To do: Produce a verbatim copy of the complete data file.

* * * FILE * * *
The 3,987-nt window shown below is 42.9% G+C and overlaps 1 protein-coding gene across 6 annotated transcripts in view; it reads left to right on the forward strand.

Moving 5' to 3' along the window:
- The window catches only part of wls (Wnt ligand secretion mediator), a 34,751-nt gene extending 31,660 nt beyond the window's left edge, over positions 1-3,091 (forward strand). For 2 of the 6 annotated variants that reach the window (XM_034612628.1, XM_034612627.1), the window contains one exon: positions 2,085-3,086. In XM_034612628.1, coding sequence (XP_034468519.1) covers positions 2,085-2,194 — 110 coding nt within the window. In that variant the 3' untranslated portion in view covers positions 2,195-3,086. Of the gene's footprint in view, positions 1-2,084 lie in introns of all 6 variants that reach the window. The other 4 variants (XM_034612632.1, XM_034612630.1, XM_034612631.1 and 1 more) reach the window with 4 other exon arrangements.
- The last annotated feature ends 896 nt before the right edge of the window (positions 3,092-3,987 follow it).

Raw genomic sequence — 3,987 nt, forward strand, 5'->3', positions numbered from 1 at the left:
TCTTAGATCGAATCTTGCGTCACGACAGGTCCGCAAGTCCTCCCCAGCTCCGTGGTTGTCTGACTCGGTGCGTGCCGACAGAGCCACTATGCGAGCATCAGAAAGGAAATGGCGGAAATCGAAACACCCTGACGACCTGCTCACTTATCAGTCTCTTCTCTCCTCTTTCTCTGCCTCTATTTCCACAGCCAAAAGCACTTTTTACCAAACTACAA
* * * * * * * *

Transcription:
The 3,987-nt window shown below is 42.9% G+C and overlaps 1 protein-coding gene across 6 annotated transcripts in view; it reads left to right on the forward strand.

Moving 5' to 3' along the window:
- The window catches only part of wls (Wnt ligand secretion mediator), a 34,751-nt gene extending 31,660 nt beyond the window's left edge, over positions 1-3,091 (forward strand). For 2 of the 6 annotated variants that reach the window (XM_034612628.1, XM_034612627.1), the window contains one exon: positions 2,085-3,086. In XM_034612628.1, coding sequence (XP_034468519.1) covers positions 2,085-2,194 — 110 coding nt within the window. In that variant the 3' untranslated portion in view covers positions 2,195-3,086. Of the gene's footprint in view, positions 1-2,084 lie in introns of all 6 variants that reach the window. The other 4 variants (XM_034612632.1, XM_034612630.1, XM_034612631.1 and 1 more) reach the window with 4 other exon arrangements.
- The last annotated feature ends 896 nt before the right edge of the window (positions 3,092-3,987 follow it).

Raw genomic sequence — 3,987 nt, forward strand, 5'->3', positions numbered from 1 at the left:
TCTTAGATCGAATCTTGCGTCACGACAGGTCCGCAAGTCCTCCCCAGCTCCGTGGTTGTCTGACTCGGTGCGTGCCGACAGAGCCACTATGCGAGCATCAGAAAGGAAATGGCGGAAATCGAAACACCCTGACGACCTGCTCACTTATCAGTCTCTTCTCTCCTCTTTCTCTGCCTCTATTTCCACAGCCAAAAGCACTTTTTACCAAACTACAA